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It sounds like the set-up to an old Vaudeville bit: "A Christian, a Buddhist and a Wiccan were standing in a conference hall when a pagan walked by…" But for five days this fall, that's the eclectic mix you'll find at the Global Congress on World's Religions After September 11, organized by and presided over by congress president and McGill's Birks professor of comparative religion, Arvind Sharma.
As per the congress title, the event is ecumenical in nature, gathering leaders from the world's major and minor religions to address many of the issues facing the planet since the cataclysmic events of 9/11.
The Montreal congress, which will run from September 11 to 15, was conceived as a response to growing apprehension about religion in an era when every headline seems to have a religious angle. Panel discussions and symposiums will cover a broad range of subjects regarding the role of religion in everything from war and science to healing and international diplomacy. Speakers will include the iconic Deepak Chopra and Nobel Peace Prize Laureate and Iranian human rights activist Shirin Ebadi.
Like most people, Sharma remembers exactly where he was that morning. While eating in the cafeteria of the Presbyterian College at McGill, he noticed a clutch of people huddled around the TV.
There was a collective gasp when the second tower was hit and the truth became clear — this was no freak accident, it was a terrorist attack. "My first reaction was 'Mahatma Gandhi was right,'" remembers Sharma. "The modern world is so intermeshed and the weapons of destruction so powerful that the only proper manner in which one should vent their grievances is through non-violent means."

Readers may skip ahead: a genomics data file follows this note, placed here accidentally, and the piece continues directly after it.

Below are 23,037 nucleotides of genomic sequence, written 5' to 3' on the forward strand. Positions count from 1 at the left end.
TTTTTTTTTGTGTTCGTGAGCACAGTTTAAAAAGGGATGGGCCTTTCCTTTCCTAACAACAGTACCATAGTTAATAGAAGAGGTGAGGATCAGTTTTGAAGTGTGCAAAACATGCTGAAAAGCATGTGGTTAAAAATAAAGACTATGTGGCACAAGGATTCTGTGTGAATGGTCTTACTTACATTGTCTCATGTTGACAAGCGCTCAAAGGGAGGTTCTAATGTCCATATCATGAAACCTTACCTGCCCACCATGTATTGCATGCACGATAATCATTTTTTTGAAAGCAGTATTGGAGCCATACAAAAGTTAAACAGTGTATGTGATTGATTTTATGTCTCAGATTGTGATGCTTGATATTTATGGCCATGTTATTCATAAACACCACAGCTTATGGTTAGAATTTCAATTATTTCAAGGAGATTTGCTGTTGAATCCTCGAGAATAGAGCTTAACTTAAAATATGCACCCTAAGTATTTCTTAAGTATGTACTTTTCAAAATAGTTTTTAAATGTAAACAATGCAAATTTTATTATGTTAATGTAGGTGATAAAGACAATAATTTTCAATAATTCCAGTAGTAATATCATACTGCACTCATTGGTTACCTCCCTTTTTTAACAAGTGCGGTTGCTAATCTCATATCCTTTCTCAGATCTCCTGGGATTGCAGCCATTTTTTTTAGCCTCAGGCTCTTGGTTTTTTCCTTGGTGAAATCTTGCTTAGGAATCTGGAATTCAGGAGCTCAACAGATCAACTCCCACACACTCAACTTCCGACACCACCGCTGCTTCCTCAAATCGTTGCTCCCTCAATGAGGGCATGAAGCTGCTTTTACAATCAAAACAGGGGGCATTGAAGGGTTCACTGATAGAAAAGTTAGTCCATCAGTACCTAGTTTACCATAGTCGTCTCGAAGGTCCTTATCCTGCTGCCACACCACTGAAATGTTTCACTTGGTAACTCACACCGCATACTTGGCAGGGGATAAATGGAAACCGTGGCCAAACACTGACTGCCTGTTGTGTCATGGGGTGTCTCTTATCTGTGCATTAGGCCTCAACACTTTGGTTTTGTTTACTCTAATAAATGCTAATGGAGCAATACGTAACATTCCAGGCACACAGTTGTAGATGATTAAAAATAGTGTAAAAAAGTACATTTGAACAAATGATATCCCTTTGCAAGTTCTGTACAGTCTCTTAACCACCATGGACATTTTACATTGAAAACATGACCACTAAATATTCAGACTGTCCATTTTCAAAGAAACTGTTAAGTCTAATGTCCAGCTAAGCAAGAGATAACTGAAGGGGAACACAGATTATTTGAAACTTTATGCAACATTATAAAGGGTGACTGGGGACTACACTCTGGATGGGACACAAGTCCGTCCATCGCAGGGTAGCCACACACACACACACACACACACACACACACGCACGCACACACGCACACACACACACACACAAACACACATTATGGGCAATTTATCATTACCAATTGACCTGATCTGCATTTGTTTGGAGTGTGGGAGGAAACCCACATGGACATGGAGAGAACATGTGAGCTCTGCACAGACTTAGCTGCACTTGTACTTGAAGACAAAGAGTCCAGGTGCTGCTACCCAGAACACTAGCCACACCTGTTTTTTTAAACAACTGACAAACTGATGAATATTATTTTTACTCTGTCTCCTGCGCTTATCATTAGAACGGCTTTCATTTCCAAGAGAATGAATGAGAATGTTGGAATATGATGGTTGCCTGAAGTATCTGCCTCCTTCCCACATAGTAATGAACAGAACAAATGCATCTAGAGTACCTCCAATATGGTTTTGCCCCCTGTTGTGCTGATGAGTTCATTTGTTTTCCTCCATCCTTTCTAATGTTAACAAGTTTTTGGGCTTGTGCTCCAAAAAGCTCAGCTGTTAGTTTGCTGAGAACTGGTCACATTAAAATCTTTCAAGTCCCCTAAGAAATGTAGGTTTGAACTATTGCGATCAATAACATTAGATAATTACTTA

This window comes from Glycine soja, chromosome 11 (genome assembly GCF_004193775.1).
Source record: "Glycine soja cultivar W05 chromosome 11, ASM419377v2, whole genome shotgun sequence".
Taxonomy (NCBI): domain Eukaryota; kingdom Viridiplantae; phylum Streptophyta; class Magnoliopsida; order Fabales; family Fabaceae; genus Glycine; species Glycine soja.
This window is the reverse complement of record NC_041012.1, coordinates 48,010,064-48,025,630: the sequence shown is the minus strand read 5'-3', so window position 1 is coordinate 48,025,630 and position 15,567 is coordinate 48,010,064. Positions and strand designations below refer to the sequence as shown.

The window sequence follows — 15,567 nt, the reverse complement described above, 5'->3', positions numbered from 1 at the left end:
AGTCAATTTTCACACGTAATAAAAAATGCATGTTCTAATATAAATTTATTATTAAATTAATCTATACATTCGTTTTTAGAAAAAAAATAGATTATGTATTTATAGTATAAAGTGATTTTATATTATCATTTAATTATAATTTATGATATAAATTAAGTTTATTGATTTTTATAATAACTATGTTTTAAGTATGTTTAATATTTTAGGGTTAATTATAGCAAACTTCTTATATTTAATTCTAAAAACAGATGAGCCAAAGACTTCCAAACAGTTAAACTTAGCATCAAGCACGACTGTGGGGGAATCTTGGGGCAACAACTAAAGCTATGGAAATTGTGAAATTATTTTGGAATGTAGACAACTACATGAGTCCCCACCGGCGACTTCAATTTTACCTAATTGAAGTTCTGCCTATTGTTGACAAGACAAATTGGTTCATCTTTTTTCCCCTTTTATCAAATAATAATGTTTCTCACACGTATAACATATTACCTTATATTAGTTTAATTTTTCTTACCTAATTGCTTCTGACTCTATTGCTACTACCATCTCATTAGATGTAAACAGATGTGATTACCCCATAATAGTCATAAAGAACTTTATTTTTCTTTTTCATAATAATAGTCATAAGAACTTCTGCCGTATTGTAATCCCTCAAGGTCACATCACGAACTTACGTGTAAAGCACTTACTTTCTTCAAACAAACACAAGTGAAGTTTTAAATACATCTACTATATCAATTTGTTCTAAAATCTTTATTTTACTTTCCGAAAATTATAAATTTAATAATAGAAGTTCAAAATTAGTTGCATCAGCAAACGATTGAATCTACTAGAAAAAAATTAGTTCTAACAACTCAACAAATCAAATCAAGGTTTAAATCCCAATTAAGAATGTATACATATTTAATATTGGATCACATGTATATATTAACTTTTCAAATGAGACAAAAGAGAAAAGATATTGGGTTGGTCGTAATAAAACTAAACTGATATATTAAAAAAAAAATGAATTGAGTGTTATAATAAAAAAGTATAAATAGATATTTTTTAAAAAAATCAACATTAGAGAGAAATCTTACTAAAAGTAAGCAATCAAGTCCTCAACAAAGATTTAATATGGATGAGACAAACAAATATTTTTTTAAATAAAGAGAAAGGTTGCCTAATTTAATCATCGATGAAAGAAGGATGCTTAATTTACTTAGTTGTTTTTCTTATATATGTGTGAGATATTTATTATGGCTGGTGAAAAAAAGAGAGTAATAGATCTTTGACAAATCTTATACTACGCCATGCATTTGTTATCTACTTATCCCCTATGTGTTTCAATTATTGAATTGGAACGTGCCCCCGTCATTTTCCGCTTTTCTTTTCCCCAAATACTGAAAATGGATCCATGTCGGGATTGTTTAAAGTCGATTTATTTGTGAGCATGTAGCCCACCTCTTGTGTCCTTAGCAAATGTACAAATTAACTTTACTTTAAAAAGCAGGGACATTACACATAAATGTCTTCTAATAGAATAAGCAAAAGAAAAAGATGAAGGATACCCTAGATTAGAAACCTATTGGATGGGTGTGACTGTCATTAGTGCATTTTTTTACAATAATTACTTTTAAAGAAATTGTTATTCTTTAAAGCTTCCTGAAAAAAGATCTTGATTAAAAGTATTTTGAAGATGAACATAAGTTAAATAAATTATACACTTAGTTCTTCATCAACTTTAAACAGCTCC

The attack struck a devastating blow to the symbolic economic heart of the Western world and brought front-page notoriety to al-Qaeda's fundamentalist views that the ills of the world could be traced back to secular influences. Overnight, especially for Americans who felt targeted and victimized, Islam became synonymous with evil, aggression and terror.
But Sharma believes that the impact of 9/11 hit deeper than that, tainting the public's perception of all religions, not just Islam. He also suggests that because the attack was so horrific, many have forgotten that it was just the most infamous expression of a fundamentalist movement that dates back to the Iranian Revolution of 1979.
"Prior to 1979, religious studies and the role of religion in life was operating under what we call the secular hypothesis," he says. "Namely, as mankind develops economically and becomes more democratic, religion either disappears altogether, in the most extreme version, or it will disappear from public life and become a purely personal thing, much like a person's interest in literature."
Sharma attributes the revolution in Iran to a backlash against secularism and the perceived loss of power of the country's religious tradition. "My own take is that it is as difficult to repress human religiosity as it is to repress human sexuality," says Sharma. "You can't do it for a long time because the human desire for an absolute or for a larger context in which to find the meaning of life is so strong that it cannot be repressed."
At the very core of the congress agenda, however, will be the continued refinement of the Universal Declaration of Human Rights by the World's Religions, a project launched in 1998 at a previous congress in Montreal.
The document was inspired by the 1948 Universal Declaration of Human Rights. Like the UN declaration, which was drafted in response to such secular extremism as fascism and totalitarianism, the World's Religions' document provides a theoretical antidote to religious extremism.
The World's Religions' declaration continues to welcome input from people of all walks of life, from scholars and academics to the most devout among us. "Not only does this demonstrate that religions can work together in a productive fashion, it also is evidence that the divide between the religious and the secular can be gulfed," says Sharma.